Taj-ul-Masajid, an architectural wonder in Bhopal built by a woman | Latest News India - Hindustan Times
close_game
close_game

Taj-ul-Masajid, an architectural wonder in Bhopal built by a woman

ByRiddhi Doshi
Jun 15, 2024 05:55 PM IST

Bhopal’s 153-year-old Taj-ul-Masajid or Jama Masjid where thousands gather every Eid to offer prayers is an architectural wonder that was built by a woman

In Madhya Pradesh’s Bhopal, a city ruled by Muslim nawabs and begums since 1722 until India’s independence, Eid is celebrated with much fanfare. At the heart of the revelry is the 153-year-old Taj-ul-Masjid also known as the Jama Masjid.

Spread across a built-up area of 4,30,000 square feet, Taj-ul-Masajid is known to accommodate as many as 90,000 people in its courtyard. (Abhijeet Gupta/Goutam Chourasiya) PREMIUM
Spread across a built-up area of 4,30,000 square feet, Taj-ul-Masajid is known to accommodate as many as 90,000 people in its courtyard. (Abhijeet Gupta/Goutam Chourasiya)

Spread across a built-up area of 4,30,000 square feet, the mosque is known to accommodate as many as 90,000 people in its courtyard. Given its scale, the Taj-ul-Masajid is considered the largest mosque in India, even bigger than the Jama Masjid in Delhi, which is said to accommodate 25,000 people in its courtyard.

Bhopal’s Taj-ul-Masajid or the crown of mosques has three domes, 12 pillars, two minarets and 120 rooms. It was a project of no patriarchal ruler, but Bhopal’s third begum, Shahjahan.

“For me, that’s what makes the mosque built by my ancestors so special,” said Faiz Rashid, director of Jehan Numa Hotels in Madhya Pradesh and the descendent of the begums. “It’s amazing how thousands of people continue to visit the mosque, pray in it and regard it as an architectural marvel even a century and a half after it was envisioned and built by a female ruler,” he added.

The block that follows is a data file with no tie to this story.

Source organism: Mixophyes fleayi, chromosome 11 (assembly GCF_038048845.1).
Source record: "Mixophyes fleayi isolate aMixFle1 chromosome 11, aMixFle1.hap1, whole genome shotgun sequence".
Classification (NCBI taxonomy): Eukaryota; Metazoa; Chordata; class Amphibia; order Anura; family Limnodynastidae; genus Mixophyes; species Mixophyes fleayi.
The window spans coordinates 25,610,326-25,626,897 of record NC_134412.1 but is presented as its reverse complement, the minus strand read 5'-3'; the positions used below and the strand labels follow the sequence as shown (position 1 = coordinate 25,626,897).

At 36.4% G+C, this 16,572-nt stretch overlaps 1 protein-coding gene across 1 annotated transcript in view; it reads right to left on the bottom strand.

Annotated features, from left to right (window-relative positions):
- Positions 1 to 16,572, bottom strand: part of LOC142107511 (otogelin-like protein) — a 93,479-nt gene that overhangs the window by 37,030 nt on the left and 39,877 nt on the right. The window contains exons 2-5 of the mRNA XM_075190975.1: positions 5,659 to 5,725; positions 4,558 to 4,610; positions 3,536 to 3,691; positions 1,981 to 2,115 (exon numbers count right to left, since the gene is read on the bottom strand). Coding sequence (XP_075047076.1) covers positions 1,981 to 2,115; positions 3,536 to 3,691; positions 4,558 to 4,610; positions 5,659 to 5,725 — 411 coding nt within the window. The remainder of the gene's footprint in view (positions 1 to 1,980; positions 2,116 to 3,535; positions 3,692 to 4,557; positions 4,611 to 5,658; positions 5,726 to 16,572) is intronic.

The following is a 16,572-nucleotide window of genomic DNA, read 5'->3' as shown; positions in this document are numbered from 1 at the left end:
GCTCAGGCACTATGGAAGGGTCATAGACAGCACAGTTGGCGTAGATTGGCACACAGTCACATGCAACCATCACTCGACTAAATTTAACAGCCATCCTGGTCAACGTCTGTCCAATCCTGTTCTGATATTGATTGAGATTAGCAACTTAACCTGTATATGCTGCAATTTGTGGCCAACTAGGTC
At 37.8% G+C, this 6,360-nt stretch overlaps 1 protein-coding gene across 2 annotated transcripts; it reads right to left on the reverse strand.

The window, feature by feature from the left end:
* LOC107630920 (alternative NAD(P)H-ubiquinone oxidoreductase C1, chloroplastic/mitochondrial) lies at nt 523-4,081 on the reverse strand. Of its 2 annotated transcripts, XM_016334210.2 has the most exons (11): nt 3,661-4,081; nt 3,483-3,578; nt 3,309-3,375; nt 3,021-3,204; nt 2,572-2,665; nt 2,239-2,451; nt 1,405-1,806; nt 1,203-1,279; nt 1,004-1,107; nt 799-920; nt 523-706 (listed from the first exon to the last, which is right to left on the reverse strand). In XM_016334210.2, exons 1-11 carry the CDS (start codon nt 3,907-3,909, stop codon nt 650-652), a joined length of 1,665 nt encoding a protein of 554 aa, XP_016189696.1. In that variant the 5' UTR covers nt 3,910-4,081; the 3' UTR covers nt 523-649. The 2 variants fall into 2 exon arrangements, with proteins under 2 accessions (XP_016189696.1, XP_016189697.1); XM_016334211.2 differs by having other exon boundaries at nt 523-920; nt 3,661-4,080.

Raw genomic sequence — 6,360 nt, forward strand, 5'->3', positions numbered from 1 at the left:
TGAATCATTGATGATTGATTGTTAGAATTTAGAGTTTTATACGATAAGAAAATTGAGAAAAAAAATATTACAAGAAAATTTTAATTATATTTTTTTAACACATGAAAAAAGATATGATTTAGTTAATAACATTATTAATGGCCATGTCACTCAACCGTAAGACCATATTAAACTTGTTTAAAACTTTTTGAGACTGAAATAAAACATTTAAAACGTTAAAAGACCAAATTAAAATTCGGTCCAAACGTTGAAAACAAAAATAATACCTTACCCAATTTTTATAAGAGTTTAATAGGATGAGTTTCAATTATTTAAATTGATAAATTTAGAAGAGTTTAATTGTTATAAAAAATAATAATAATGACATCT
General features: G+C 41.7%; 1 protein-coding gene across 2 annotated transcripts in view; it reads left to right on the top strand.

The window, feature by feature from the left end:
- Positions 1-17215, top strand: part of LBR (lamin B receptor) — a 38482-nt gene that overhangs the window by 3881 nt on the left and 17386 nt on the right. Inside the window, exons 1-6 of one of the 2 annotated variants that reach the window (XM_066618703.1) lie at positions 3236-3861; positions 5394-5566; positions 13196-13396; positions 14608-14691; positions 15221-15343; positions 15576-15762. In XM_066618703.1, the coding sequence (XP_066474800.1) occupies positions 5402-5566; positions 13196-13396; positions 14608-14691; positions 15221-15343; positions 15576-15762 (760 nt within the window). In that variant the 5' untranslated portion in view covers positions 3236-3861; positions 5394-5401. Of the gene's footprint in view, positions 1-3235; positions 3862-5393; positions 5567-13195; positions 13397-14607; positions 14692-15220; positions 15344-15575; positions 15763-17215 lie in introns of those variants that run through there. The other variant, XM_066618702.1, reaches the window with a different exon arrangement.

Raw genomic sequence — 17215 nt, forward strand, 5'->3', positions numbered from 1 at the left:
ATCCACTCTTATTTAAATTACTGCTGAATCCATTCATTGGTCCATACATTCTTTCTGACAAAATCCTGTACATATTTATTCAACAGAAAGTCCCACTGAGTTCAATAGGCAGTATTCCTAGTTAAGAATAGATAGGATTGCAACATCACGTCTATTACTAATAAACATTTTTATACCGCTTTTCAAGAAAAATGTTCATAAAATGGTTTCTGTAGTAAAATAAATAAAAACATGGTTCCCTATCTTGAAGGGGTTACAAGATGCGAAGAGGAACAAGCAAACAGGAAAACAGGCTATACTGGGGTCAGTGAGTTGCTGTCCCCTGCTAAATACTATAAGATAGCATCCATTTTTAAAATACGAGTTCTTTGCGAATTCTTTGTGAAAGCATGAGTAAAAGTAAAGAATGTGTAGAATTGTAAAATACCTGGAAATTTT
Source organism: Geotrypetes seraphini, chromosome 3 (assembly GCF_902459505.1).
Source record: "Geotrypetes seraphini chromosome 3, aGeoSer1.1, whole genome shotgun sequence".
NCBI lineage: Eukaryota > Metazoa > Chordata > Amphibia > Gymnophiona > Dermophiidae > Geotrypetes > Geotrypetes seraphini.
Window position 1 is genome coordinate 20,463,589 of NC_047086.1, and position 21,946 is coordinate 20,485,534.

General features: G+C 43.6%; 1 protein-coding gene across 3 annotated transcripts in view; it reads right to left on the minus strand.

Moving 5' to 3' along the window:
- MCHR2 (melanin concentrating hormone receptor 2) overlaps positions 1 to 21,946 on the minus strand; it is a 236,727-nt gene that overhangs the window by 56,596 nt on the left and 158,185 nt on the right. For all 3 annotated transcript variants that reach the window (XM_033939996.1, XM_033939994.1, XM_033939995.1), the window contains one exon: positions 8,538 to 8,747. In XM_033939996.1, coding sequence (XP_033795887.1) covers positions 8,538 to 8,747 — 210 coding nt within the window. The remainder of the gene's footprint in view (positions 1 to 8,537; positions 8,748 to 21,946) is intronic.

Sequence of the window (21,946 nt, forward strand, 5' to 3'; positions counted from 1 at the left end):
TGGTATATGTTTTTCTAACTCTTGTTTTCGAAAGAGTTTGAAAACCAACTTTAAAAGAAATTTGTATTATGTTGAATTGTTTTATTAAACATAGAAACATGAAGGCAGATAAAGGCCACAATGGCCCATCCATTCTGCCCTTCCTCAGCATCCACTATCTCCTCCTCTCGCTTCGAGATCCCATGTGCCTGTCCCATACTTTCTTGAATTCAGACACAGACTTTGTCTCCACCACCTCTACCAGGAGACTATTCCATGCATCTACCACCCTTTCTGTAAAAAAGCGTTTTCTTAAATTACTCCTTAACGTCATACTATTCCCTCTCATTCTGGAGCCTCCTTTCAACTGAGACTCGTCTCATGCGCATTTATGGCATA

The Taj-ul-Masajid was planned as an Idgah, an open-air enclosure reserved for Eid prayers (Abhijeet Gupta/Goutam Chourasiya)
The Taj-ul-Masajid was planned as an Idgah, an open-air enclosure reserved for Eid prayers (Abhijeet Gupta/Goutam Chourasiya)

It is believed that after Shahjahan Begum’s second marriage to Maulvi Sayad Sidiq Hussain in 1871, she became more religious and harboured the dream of building the largest mosque in India. She even started following the purdah system, which her grandmother Qudsia Begum had given up as the first woman ruler of Bhopal around 1819 when her husband Nazar Muhammad Khan died in a freak accident. Qudsia’s younger brother, eight-year-old Faujdar Muhammad, unintentionally killed her husband, the Nawab while playing with a gun.

It was then that the 107-year rule of begums began in Bhopal. They built libraries, schools, colleges, hospitals, guest houses, women’s clubs and palaces during their reign. But the most important were the mosques. “For they followed in the footsteps of Mughal emperors to establish themselves as guardians and promoters of Islam,” says Ajay Singh Chauhan, a government-certified guide in Bhopal. Qudsiya Begum built Jami Masjid in 1833 and her daughter Sikandar Begum built Moti Masjid in 1847, but none were as grand as the third begum, Shahjahan’s Taj-ul Masjid on which she spent a whopping 1.6 million back then. A sum of 600,000 was also spent on crystal flooring made to order in the UK. But it never made it to the mosque as its polished surface reflected devotees’ images, which was not acceptable.

The Taj-ul-Masajid was planned as an Idgah, an open-air enclosure reserved for Eid prayers in a new suburb named Bhopal Shahjahanabad in honour of Shahjahan Begum. Hence, even today, the mosque’s main gate, facing east, is opened only twice a year during Meethi and Bakri Eid. On other days, people enter and exit it from the other two gates. The mosque was part of the new palace complex built by the begum, which included her Taj Mahal palace with hundreds of rooms and flanked by three water bodies, Munshi Hussain Talab, Noor Mahal Talab and Motia Talab. Back then these ponds were the mosque’s ablution areas. Today, it has four tanks within the complex.

The Taj-ul-Masajid constructed in the Indo-Islamic architecture style borrows heavily from the design of Mughal masjids((Abhijeet Gupta/Goutam Chourasiya))